What Is “Failure To Warn” In Product Liability Lawsuits?


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We’ve all seen product warning labels that seem unnecessary, such as “do not eat” on a packet of silica gel or “contents are hot” on a cup of coffee. While these statements may seem obvious, many products can cause serious injury if warnings aren’t heeded. When important warnings are incomplete or missing, injuries become much more likely.

What Is Product Liability?

Product liability is the notion that companies who design, make, or sell products are legally required to ensure their products are safe for consumers to use. If a product causes some sort of injury due to a defect, then that company may be forced to compensate the injured party for any damages.

Products can be considered “defective” in three different ways:

  • The product’s initial design was defective, meaning that even when used appropriately, it was likely to cause harm
  • The product was designed well, but an error during its manufacture caused it to be defective and potentially dangerous
  • The product was designed and manufactured properly, but it lacked appropriate warnings about how to use it correctly or how to avoid harm

When a product lacks appropriate warnings and causes injury, this is often referred to as a “failure to warn.” A recent example of this is the possibility for lithium batteries to explode, such as the type found in e-cigarettes or vape pens. While part of the problem is likely a fault in the original design, many companies fail to adequately warn consumers about the best ways to avoid overheating and explosions in lithium batteries.

Are Products Required To Carry Warnings?

In general, any product is considered defective if a manufacturer fails to warn users of foreseeable risks posed by its product and can be held liable if those risks could have been reduced or prevented by a clear warning or set of instructions.

Warnings are not required, however, for any obvious dangers. A knife manufacturer, for example, would not be required to warn consumers that knives are sharp and can cause harm. There’s a legal gray area around what constitutes an “obvious” danger, so many manufacturers choose to err on the side of providing too many warnings rather than risk giving too few. For example, it’s likely obvious that you shouldn’t put your hand inside a snowblower while it’s running. Still, it may be less obvious that you shouldn’t try to remove sticks or other debris trapped between the blades of a snowblower until it’s completely powered off, even if the blades are not actively spinning.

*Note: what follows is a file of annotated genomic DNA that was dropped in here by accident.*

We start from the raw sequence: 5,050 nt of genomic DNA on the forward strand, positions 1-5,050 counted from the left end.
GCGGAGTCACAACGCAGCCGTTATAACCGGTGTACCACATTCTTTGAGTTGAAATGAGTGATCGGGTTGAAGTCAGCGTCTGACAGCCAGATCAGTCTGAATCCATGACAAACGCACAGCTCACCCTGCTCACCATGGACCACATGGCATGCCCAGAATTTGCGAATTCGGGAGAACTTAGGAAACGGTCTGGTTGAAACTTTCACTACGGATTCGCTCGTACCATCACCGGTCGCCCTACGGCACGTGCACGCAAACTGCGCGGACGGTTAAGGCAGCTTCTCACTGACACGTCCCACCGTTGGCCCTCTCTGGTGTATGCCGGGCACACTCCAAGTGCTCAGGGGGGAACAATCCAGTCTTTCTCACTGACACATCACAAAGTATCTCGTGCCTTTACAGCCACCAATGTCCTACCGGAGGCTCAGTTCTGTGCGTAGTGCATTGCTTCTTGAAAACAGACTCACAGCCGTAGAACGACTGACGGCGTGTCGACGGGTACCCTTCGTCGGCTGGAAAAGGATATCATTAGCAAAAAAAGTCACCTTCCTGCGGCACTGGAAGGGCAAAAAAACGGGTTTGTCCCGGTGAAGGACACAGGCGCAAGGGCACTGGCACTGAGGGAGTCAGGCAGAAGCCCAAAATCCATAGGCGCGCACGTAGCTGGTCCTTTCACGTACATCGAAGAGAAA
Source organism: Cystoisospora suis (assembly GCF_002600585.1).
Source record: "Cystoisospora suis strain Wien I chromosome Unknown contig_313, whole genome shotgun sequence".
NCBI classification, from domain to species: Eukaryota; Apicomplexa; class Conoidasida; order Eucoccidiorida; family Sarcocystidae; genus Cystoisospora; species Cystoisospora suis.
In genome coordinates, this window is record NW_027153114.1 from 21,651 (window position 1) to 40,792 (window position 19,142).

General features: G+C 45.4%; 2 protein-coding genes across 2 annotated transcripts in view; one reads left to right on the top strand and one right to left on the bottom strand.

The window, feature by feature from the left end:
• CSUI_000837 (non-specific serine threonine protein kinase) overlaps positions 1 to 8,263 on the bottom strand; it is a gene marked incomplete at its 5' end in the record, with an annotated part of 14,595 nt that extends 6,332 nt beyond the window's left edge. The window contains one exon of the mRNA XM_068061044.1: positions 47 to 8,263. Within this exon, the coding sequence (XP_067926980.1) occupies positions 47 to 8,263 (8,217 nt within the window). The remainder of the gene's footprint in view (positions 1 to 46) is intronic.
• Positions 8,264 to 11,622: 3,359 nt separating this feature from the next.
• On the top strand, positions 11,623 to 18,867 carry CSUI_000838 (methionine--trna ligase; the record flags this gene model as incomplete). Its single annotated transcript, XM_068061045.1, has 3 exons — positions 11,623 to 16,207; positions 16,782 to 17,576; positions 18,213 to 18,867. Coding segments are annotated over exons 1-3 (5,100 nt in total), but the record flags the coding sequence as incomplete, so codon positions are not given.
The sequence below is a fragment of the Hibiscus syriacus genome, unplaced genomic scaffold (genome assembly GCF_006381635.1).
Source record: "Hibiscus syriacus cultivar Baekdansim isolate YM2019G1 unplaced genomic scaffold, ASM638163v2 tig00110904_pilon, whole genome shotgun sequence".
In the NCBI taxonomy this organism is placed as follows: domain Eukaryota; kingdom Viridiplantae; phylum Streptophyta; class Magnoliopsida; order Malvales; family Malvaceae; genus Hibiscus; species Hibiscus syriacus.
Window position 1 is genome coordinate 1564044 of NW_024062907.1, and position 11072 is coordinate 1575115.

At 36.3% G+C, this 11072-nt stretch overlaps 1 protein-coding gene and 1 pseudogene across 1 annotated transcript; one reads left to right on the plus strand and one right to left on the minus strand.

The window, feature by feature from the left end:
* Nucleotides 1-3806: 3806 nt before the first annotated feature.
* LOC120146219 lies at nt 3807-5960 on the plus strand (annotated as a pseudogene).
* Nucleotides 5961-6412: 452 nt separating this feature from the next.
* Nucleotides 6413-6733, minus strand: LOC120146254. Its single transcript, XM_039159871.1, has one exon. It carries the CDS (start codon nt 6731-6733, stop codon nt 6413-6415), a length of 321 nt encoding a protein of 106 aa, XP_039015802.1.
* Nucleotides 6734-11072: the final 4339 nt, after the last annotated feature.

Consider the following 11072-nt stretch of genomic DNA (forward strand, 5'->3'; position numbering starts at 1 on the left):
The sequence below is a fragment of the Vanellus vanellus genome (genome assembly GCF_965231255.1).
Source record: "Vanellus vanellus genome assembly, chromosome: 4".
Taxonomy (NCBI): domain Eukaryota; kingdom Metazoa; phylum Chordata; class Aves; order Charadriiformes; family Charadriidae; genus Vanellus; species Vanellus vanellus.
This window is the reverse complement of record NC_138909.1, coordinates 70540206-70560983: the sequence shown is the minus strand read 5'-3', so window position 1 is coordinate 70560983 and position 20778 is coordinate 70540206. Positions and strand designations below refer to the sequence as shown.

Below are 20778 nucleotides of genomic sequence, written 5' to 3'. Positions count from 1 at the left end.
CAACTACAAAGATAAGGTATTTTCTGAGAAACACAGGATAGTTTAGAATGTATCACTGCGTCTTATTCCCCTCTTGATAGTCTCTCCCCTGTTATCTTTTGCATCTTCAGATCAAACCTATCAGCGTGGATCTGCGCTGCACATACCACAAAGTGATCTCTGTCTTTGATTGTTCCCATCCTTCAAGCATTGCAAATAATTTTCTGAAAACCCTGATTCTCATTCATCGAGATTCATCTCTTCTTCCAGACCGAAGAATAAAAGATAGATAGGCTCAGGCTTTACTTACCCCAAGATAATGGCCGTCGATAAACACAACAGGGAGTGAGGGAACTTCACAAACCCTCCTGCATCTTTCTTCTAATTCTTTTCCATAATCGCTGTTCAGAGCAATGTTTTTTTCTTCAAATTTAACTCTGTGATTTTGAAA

How Long Do You Have To File A Product Liability Lawsuit?

Pennsylvania limits the amount of time to file a lawsuit to two years following the date of injury. If you don’t bring forth a case within that period, you may lose your ability to seek compensation (except in limited circumstances).

One of the few exceptions to this two-year statute of limitations relates to fraudulent concealment. Suppose a defective product isn’t known to be the source of injury due to the fraudulent concealment of its defect. In that case, you might have two years from when a reasonable person would have become aware that a bad product caused their injury. This particular situation most often applies in medical cases, such as when a medical device or medication causes problems and the doctor or manufacturer hides knowledge of the product’s defect from their patient.

Do You Believe That Proper Warnings May Have Prevented Your Injury?

Suppose a product has seriously injured you or a loved one, and you believe that the manufacturer could have prevented your injury with better directions or warnings. In that case, you may have a valid product liability case. Even if your injury occurred more than two years ago, your case might still qualify. An experienced personal injury attorney will assess your situation and determine whether your injury falls within the proper period to file a claim.

Why Choose Ross Feller Casey?

When a company fails to warn consumers of the dangers that its products pose, it should be made to pay for the damage that those products cause. If you’ve been seriously injured, the legal team at Ross Feller Casey is standing by to help. Our attorneys have extensive experience with all types of product liability cases, so we know what it takes to get results.

We have a leading team of doctor-lawyers right on staff, so we understand that injuries can be complex, and recovery can often take a long time. You shouldn’t be weighed down by the financial burden of medical bills and lost wages, and you deserve to be compensated for the pain and suffering you and your family have endured.

Ross Feller Casey has a history of record-breaking results. We’ve recovered over $3 billion for our clients, including hundreds of multimillion-dollar verdicts and settlements. We never charge for consultations, and we work on a contingency basis. You don’t pay us a dime until you win your case. Contact us today and let us help you get the justice you deserve.

Disclaimer: Ross Feller Casey, LLP provides legal advice only after an attorney-client relationship is formed. Our website is an introduction to the firm and does not create a relationship between our attorneys and clients. An attorney-client relationship is formed only after a written agreement is signed by the client and the firm. Because every case is unique, the description of awards and summary of cases successfully handled are not intended to imply or guarantee that same success in other cases. Ross Feller Casey, LLP represents catastrophically injured persons and their families in injury and wrongful death cases, providing legal representation in Pennsylvania and New Jersey.